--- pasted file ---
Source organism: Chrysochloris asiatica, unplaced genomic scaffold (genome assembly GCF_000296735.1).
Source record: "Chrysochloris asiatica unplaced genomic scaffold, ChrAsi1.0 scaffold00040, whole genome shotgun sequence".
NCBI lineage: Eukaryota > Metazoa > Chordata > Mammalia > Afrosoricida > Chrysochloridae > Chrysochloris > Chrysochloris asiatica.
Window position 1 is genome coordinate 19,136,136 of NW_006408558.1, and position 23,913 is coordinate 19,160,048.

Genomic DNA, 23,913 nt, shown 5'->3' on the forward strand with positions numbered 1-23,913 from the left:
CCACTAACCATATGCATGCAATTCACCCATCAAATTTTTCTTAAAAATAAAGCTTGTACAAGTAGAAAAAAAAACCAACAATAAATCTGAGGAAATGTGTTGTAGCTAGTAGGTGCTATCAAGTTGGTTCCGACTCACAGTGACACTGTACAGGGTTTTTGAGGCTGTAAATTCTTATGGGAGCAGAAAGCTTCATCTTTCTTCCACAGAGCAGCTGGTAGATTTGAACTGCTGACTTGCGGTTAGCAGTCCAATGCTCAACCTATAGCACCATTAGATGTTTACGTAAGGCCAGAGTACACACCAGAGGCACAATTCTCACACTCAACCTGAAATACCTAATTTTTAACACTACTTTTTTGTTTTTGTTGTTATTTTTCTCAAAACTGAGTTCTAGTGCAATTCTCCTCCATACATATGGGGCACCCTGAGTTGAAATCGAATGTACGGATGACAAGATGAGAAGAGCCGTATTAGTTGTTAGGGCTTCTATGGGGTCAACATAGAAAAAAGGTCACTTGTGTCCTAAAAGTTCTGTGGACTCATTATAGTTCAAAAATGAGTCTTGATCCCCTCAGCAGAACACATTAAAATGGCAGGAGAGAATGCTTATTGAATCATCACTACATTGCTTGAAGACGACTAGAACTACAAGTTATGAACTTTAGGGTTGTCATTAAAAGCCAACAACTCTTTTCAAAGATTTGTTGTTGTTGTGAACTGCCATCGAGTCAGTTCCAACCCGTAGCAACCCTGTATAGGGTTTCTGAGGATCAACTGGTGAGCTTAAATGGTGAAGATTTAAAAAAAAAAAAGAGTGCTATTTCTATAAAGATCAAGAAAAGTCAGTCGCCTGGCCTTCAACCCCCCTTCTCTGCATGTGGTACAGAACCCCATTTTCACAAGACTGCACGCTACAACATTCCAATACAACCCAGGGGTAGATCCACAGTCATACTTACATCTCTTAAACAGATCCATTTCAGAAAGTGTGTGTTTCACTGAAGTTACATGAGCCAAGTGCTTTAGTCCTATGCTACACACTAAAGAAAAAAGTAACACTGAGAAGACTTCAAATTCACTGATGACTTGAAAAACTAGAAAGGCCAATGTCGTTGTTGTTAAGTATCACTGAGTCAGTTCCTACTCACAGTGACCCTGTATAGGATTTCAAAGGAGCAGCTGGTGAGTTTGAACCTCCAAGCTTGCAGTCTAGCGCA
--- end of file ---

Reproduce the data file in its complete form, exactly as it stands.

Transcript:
Source organism: Chrysochloris asiatica, unplaced genomic scaffold (genome assembly GCF_000296735.1).
Source record: "Chrysochloris asiatica unplaced genomic scaffold, ChrAsi1.0 scaffold00040, whole genome shotgun sequence".
NCBI lineage: Eukaryota > Metazoa > Chordata > Mammalia > Afrosoricida > Chrysochloridae > Chrysochloris > Chrysochloris asiatica.
Window position 1 is genome coordinate 19,136,136 of NW_006408558.1, and position 23,913 is coordinate 19,160,048.

Genomic DNA, 23,913 nt, shown 5'->3' on the forward strand with positions numbered 1-23,913 from the left:
CCACTAACCATATGCATGCAATTCACCCATCAAATTTTTCTTAAAAATAAAGCTTGTACAAGTAGAAAAAAAAACCAACAATAAATCTGAGGAAATGTGTTGTAGCTAGTAGGTGCTATCAAGTTGGTTCCGACTCACAGTGACACTGTACAGGGTTTTTGAGGCTGTAAATTCTTATGGGAGCAGAAAGCTTCATCTTTCTTCCACAGAGCAGCTGGTAGATTTGAACTGCTGACTTGCGGTTAGCAGTCCAATGCTCAACCTATAGCACCATTAGATGTTTACGTAAGGCCAGAGTACACACCAGAGGCACAATTCTCACACTCAACCTGAAATACCTAATTTTTAACACTACTTTTTTGTTTTTGTTGTTATTTTTCTCAAAACTGAGTTCTAGTGCAATTCTCCTCCATACATATGGGGCACCCTGAGTTGAAATCGAATGTACGGATGACAAGATGAGAAGAGCCGTATTAGTTGTTAGGGCTTCTATGGGGTCAACATAGAAAAAAGGTCACTTGTGTCCTAAAAGTTCTGTGGACTCATTATAGTTCAAAAATGAGTCTTGATCCCCTCAGCAGAACACATTAAAATGGCAGGAGAGAATGCTTATTGAATCATCACTACATTGCTTGAAGACGACTAGAACTACAAGTTATGAACTTTAGGGTTGTCATTAAAAGCCAACAACTCTTTTCAAAGATTTGTTGTTGTTGTGAACTGCCATCGAGTCAGTTCCAACCCGTAGCAACCCTGTATAGGGTTTCTGAGGATCAACTGGTGAGCTTAAATGGTGAAGATTTAAAAAAAAAAAAGAGTGCTATTTCTATAAAGATCAAGAAAAGTCAGTCGCCTGGCCTTCAACCCCCCTTCTCTGCATGTGGTACAGAACCCCATTTTCACAAGACTGCACGCTACAACATTCCAATACAACCCAGGGGTAGATCCACAGTCATACTTACATCTCTTAAACAGATCCATTTCAGAAAGTGTGTGTTTCACTGAAGTTACATGAGCCAAGTGCTTTAGTCCTATGCTACACACTAAAGAAAAAAGTAACACTGAGAAGACTTCAAATTCACTGATGACTTGAAAAACTAGAAAGGCCAATGTCGTTGTTGTTAAGTATCACTGAGTCAGTTCCTACTCACAGTGACCCTGTATAGGATTTCAAAGGAGCAGCTGGTGAGTTTGAACCTCCAAGCTTGCAGTCTAGCGCA